An apicoectomy is a surgical procedure that removes the tip of a tooth’s root. It is also known as a root-end resection or retrograde root canal treatment.
An apicoectomy is performed to treat an infection that has spread to the tip of the root. This type of infection is called a periapical abscess. The infection can cause pain, swelling, and tenderness in the area around the tooth.
During an apicoectomy, the dentist or oral surgeon will numb the area around the tooth with a local anesthetic. They will then make a small incision in the gum tissue to expose the root tip. The infected tissue and the tip of the root will be removed. The root canal will then be cleaned and sealed.
The entire procedure usually takes about 30-60 minutes. After the procedure, you may experience some pain and bleeding, but this is usually mild and can be managed with pain medication. You will also be given instructions on how to care for your mouth after the procedure.
Most people can go home the same day as their apicoectomy. However, you may need to take a few days off from work or school to rest and recover. You should avoid strenuous activity and smoking for at least a week after the procedure.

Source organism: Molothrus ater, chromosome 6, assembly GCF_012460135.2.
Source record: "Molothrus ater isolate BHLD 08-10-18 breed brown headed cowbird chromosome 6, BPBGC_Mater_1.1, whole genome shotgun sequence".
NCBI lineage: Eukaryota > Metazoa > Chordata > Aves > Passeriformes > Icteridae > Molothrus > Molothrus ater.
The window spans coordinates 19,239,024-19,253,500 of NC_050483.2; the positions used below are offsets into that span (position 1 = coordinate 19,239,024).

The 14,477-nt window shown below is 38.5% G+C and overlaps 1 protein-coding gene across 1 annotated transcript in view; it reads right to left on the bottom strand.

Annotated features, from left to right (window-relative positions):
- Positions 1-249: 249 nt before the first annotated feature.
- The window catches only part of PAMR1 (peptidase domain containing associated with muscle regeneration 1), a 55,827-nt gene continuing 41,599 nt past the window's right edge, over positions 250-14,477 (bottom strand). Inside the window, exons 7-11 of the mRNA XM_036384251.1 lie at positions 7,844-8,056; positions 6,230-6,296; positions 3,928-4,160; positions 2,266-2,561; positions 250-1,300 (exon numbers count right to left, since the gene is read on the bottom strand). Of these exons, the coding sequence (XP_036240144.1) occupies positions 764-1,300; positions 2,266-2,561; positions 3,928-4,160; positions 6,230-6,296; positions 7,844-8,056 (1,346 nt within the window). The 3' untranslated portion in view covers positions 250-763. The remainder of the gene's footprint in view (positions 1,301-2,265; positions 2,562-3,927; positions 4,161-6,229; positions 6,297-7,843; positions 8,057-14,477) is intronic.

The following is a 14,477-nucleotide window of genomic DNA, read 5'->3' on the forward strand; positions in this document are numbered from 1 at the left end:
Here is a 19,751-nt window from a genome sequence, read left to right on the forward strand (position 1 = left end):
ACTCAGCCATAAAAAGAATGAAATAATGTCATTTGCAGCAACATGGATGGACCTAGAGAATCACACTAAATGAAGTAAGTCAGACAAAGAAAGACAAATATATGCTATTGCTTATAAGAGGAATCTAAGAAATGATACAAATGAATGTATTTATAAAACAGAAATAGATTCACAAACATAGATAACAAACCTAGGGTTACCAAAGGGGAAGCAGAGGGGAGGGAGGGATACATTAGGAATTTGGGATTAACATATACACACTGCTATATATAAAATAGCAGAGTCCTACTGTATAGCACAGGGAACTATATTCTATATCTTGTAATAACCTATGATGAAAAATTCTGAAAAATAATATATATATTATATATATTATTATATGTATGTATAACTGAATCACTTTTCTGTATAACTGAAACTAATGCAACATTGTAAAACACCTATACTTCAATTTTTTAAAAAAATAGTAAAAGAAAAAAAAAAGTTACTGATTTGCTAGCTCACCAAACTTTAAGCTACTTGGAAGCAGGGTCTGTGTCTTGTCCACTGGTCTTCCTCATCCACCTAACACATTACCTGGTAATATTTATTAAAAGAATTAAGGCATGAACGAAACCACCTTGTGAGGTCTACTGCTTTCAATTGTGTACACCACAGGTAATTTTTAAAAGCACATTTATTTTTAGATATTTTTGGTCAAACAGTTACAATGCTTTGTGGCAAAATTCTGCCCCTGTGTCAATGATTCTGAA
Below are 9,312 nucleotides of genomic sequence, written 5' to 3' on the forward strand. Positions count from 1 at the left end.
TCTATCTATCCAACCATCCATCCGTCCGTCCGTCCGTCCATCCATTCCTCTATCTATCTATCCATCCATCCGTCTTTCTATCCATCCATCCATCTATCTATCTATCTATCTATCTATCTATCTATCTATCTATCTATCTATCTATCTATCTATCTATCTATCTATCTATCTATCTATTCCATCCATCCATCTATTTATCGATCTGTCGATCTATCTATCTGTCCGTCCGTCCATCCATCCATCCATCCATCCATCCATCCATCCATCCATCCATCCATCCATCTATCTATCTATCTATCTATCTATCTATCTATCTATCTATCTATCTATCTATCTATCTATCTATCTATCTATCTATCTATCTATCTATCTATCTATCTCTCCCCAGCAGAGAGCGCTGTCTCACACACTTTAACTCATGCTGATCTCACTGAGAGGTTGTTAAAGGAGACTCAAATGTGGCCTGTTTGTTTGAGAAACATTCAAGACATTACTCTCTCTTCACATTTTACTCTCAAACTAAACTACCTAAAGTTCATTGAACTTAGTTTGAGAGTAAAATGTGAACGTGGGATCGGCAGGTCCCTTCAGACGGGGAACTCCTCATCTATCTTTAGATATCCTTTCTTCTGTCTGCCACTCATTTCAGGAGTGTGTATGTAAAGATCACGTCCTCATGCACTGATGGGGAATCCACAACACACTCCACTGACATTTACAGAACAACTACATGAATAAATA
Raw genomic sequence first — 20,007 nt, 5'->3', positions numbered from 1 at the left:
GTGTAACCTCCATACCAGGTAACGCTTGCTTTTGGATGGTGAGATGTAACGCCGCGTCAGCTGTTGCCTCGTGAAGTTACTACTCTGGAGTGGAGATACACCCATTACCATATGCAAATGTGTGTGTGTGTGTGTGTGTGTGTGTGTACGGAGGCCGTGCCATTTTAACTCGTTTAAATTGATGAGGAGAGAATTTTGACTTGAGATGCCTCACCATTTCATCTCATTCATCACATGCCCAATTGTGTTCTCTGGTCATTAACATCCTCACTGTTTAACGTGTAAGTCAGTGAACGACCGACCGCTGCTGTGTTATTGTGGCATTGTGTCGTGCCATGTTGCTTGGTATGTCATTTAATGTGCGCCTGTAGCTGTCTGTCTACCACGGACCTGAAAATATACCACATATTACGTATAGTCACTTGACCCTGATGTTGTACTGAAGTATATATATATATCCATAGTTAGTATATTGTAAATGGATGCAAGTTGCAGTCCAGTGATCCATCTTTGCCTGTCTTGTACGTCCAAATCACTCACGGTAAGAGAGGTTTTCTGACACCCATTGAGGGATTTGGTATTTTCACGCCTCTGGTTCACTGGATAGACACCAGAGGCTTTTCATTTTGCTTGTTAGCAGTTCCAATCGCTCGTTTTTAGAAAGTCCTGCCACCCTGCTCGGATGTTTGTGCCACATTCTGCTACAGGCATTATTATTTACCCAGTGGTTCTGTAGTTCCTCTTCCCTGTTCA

Here are some of the risks associated with an apicoectomy:
- Infection: This is the most common risk associated with an apicoectomy. Infection can usually be treated with antibiotics.
- Bleeding: This is another common risk associated with an apicoectomy. Bleeding can usually be controlled with pressure and medication.
- Nerve damage: This is a rare risk associated with an apicoectomy. Nerve damage can cause numbness or tingling in the lip, chin, or tongue.
- Dry socket: This condition occurs when the blood clot that forms in the extraction site is dislodged. A dry socket can be painful and can take several weeks to heal.
If you are considering an apicoectomy, talk to your dentist about the risks and benefits of the procedure. They can help you decide if an apicoectomy is the right choice.